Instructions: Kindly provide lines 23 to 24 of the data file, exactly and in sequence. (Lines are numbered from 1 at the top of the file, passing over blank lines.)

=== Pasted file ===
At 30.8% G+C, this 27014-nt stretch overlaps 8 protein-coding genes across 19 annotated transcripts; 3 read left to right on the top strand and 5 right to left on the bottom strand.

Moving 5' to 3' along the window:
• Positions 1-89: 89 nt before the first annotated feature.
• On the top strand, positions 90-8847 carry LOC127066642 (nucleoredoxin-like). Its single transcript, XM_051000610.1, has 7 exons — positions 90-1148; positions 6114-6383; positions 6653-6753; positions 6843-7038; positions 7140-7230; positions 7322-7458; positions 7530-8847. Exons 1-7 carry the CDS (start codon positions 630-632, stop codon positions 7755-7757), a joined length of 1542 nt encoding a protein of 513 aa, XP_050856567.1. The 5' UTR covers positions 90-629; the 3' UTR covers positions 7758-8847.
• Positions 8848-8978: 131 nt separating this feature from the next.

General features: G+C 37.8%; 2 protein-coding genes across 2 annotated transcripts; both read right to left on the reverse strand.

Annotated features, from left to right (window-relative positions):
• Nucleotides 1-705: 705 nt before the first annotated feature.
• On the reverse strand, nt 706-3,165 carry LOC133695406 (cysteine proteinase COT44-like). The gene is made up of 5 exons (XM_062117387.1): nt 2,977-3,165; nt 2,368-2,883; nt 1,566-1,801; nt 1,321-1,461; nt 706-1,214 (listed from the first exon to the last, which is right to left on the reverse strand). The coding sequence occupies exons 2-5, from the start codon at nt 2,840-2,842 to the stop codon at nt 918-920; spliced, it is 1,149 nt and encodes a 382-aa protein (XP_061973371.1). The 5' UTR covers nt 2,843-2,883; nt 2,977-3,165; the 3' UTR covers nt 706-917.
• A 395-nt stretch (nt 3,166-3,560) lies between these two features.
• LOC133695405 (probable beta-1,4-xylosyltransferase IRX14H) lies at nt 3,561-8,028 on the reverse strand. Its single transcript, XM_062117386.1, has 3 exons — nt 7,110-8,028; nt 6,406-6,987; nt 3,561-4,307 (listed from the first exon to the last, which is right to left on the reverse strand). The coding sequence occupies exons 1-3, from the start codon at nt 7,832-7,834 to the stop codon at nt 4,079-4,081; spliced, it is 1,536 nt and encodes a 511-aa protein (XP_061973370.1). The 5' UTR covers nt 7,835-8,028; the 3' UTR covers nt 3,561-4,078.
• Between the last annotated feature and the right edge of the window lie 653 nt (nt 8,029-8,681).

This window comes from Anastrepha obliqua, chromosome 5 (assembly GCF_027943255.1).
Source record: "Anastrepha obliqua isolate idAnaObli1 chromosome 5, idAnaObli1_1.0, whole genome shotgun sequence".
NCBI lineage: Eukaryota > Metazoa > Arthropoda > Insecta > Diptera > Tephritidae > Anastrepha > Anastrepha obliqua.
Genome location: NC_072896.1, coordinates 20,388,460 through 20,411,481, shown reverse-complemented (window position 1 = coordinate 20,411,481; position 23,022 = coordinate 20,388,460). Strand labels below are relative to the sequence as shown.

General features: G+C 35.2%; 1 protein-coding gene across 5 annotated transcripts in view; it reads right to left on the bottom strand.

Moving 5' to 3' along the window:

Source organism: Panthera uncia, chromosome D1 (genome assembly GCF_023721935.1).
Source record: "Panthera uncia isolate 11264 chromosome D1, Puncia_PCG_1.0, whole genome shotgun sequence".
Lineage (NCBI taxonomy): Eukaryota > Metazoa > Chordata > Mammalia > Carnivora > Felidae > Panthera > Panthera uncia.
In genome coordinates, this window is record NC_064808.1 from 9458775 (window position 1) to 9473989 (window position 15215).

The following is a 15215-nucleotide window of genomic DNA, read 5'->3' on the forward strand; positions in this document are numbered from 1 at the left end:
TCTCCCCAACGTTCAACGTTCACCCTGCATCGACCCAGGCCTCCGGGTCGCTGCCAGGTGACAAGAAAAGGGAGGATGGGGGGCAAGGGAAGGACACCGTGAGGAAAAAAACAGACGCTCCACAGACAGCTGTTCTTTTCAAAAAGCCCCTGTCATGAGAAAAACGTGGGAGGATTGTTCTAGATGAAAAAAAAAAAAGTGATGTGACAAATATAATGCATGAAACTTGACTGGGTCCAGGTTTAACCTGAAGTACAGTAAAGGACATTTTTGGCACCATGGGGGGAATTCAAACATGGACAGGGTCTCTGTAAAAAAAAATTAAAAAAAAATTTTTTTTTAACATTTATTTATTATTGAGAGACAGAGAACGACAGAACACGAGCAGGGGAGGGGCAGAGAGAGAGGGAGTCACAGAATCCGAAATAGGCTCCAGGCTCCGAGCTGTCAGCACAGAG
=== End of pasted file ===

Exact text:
The following is a 15215-nucleotide window of genomic DNA, read 5'->3' on the forward strand; positions in this document are numbered from 1 at the left end:
TCTCCCCAACGTTCAACGTTCACCCTGCATCGACCCAGGCCTCCGGGTCGCTGCCAGGTGACAAGAAAAGGGAGGATGGGGGGCAAGGGAAGGACACCGTGAGGAAAAAAACAGACGCTCCACAGACAGCTGTTCTTTTCAAAAAGCCCCTGTCATGAGAAAAACGTGGGAGGATTGTTCTAGATGAAAAAAAAAAAAGTGATGTGACAAATATAATGCATGAAACTTGACTGGGTCCAGGTTTAACCTGAAGTACAGTAAAGGACATTTTTGGCACCATGGGGGGAATTCAAACATGGACAGGGTCTCTGTAAAAAAAAATTAAAAAAAAATTTTTTTTTAACATTTATTTATTATTGAGAGACAGAGAACGACAGAACACGAGCAGGGGAGGGGCAGAGAGAGAGGGAGTCACAGAATCCGAAATAGGCTCCAGGCTCCGAGCTGTCAGCACAGAG